CX: The Shift from Call Center to Contact Center

Contact Center TechnologyIn his 1998 book, The Experience Economy, Joseph Pine observed that the world was shifting in such a way that experiences would become the predominant economic offering — characterized by entertainment, education, esthetic and escapism at varying levels of participation and absorption. In today’s instantaneous world of communications, this rings truer than ever as consumers expect high-quality experiences stemming from seamlessly connected channels, anytime and anywhere.

Thus, leading the way for call centers to be considered so much more.

Since 1973, call center solutions have been leveraging the latest advancements to further the customer experience in reaching businesses when they need to — whether through the Automatic Call Distributor (ACD) of the ’70s or the Voice over Internet Protocol (VoIP) of the ’90s and 2000’s. Today the role of cloud and multi-channel features has changed the game entirely, and shifted what was merely used to aggregate inbound and outbound phone calls into a complex communications hub able to transform multiple industries such as healthcare and banking.

So what does this shift in form and function mean for the customer experience? Everything.

The primary difference between a legacy call center and a cutting-edge contact center is the ability for users to leverage a variety of multimedia features — including email, text, web chat, video, VoIP and even social media. In the increasingly tech-savvy world various industries find themselves in, these tools are crucial to maintaining customer engagement and satisfaction.

For example, if a distressed airline passenger has a grievance today, they’re less likely to call a customer support number than they are to Tweet at the airline company’s profile outlining their issue. On the other hand, if a banking customer has a question about their new account (or a mysterious withdrawal they don’t remember making), they’re more likely to use a mobile app to chat with a teller remotely until they feel the issue or concern has been resolved. In healthcare, if a patient has a mysterious rash on their arm and aren’t sure it warrants taking time off of work to visit a doctor in person, they’re more likely to take a picture and text it to their physician for review or schedule a video consultation to confirm if an office visit is necessary.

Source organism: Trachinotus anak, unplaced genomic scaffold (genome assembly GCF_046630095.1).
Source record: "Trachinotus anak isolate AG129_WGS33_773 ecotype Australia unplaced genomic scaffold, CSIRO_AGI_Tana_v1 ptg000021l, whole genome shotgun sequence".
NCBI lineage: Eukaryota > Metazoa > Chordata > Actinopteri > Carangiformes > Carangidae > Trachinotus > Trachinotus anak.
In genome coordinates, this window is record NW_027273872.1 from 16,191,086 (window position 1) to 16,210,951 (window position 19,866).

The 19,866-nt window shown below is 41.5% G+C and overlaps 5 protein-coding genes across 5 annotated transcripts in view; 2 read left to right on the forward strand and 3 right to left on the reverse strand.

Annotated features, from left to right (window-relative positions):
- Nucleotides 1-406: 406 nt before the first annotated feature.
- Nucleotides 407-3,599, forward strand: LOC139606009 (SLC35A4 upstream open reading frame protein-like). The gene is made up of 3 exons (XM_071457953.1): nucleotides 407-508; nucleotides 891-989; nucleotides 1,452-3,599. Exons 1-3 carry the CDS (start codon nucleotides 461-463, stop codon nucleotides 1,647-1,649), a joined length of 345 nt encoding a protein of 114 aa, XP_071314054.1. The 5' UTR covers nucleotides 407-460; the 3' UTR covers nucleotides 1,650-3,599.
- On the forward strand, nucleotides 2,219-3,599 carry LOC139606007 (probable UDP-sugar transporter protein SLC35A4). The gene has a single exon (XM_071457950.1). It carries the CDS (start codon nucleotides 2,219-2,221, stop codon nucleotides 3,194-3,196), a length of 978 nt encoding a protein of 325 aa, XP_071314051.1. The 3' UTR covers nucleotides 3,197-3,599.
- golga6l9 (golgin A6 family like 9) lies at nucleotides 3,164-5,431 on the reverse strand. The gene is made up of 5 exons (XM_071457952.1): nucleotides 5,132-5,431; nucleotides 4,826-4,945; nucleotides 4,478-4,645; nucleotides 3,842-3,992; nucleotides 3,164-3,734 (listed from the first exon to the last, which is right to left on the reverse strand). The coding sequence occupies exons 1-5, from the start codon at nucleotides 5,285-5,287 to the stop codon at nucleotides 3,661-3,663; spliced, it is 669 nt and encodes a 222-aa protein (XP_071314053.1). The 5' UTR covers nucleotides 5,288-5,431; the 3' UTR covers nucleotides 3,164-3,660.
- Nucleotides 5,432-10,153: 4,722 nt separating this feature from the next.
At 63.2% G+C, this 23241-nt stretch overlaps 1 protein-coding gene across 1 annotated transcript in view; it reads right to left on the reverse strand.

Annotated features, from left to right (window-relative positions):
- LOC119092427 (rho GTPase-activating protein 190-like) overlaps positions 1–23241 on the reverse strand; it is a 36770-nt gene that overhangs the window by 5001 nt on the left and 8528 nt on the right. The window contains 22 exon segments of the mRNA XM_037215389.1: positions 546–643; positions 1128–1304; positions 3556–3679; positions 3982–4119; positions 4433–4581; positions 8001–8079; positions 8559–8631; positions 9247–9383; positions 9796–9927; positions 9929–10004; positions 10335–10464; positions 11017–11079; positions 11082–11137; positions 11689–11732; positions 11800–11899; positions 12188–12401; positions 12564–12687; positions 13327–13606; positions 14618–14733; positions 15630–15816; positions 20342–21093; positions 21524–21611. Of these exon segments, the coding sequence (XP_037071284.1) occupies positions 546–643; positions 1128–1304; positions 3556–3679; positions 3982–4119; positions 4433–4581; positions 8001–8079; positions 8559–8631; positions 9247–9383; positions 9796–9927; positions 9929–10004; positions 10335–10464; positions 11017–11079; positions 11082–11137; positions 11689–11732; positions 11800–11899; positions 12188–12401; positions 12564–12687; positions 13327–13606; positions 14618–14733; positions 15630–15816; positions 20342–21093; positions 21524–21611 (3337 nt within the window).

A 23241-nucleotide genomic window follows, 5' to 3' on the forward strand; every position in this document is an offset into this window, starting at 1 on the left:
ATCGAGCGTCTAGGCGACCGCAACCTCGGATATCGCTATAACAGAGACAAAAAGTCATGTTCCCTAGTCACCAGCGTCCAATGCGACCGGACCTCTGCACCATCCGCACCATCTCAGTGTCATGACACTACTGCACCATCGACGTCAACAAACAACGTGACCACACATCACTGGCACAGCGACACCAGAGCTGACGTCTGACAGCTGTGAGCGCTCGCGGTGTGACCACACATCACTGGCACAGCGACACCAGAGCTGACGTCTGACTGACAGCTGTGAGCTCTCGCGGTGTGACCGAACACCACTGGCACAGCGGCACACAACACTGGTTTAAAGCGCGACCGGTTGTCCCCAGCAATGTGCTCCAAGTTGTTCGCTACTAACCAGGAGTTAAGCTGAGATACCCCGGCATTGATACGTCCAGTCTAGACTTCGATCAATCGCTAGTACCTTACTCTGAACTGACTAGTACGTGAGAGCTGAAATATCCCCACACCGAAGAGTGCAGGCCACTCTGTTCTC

These are just a handful of ways that the shift from call center to contact center has specifically impacted businesses’ abilities to affect the customer experience — and drive it forward even more. In 2018, features like web chat are now expectations. As telehealth and digital banking adoption continues to rise, these features will become increasingly seen as commonplace expectations as well.

According to an Ovum study, just two years ago 25 percent of consumers reported to use 1 to 2 channels when seeking customer care, and 52 percent of consumers used 3 or 4 channels. This means that contact centers with little to no multi-channel support are already falling short of customer expectations.

Similarly, 70 percent of consumers say a company’s understanding of their individual needs influences their loyalty. By 2020, customer experience is predicted to take over price and product as the key brand differentiator.

The demand for a true, unified communications experience with seamless omni-channel capabilities will shape the future of the next-generation contact center. With this in mind, we developed a free eBook that offers an in-depth look at the multiple factors driving the adoption of unified communications solutions and the technologies that are propelling traditional contact centers to the next generation of customer experience.

Click here to download this free industry resource, and discover what the next steps in the evolution of contact center technology will entail.

The Shift from Call Center to Contact Center

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